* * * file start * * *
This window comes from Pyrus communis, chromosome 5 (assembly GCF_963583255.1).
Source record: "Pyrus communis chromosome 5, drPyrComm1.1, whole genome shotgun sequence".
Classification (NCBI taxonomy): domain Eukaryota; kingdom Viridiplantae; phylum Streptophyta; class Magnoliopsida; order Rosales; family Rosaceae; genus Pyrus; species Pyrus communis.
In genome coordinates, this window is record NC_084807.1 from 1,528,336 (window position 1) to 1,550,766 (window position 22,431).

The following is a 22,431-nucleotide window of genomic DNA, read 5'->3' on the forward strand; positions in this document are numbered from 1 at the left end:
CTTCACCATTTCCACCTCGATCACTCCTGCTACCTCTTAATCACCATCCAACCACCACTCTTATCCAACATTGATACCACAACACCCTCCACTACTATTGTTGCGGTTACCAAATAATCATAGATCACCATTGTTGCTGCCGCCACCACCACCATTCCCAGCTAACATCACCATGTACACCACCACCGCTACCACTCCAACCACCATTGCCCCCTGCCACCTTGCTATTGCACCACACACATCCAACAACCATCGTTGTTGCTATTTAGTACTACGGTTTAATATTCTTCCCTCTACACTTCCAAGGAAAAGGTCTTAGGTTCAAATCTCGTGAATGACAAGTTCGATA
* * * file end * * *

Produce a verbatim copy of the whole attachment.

This window comes from Pyrus communis, chromosome 5 (assembly GCF_963583255.1).
Source record: "Pyrus communis chromosome 5, drPyrComm1.1, whole genome shotgun sequence".
Classification (NCBI taxonomy): domain Eukaryota; kingdom Viridiplantae; phylum Streptophyta; class Magnoliopsida; order Rosales; family Rosaceae; genus Pyrus; species Pyrus communis.
In genome coordinates, this window is record NC_084807.1 from 1,528,336 (window position 1) to 1,550,766 (window position 22,431).

The following is a 22,431-nucleotide window of genomic DNA, read 5'->3' on the forward strand; positions in this document are numbered from 1 at the left end:
CTTCACCATTTCCACCTCGATCACTCCTGCTACCTCTTAATCACCATCCAACCACCACTCTTATCCAACATTGATACCACAACACCCTCCACTACTATTGTTGCGGTTACCAAATAATCATAGATCACCATTGTTGCTGCCGCCACCACCACCATTCCCAGCTAACATCACCATGTACACCACCACCGCTACCACTCCAACCACCATTGCCCCCTGCCACCTTGCTATTGCACCACACACATCCAACAACCATCGTTGTTGCTATTTAGTACTACGGTTTAATATTCTTCCCTCTACACTTCCAAGGAAAAGGTCTTAGGTTCAAATCTCGTGAATGACAAGTTCGATA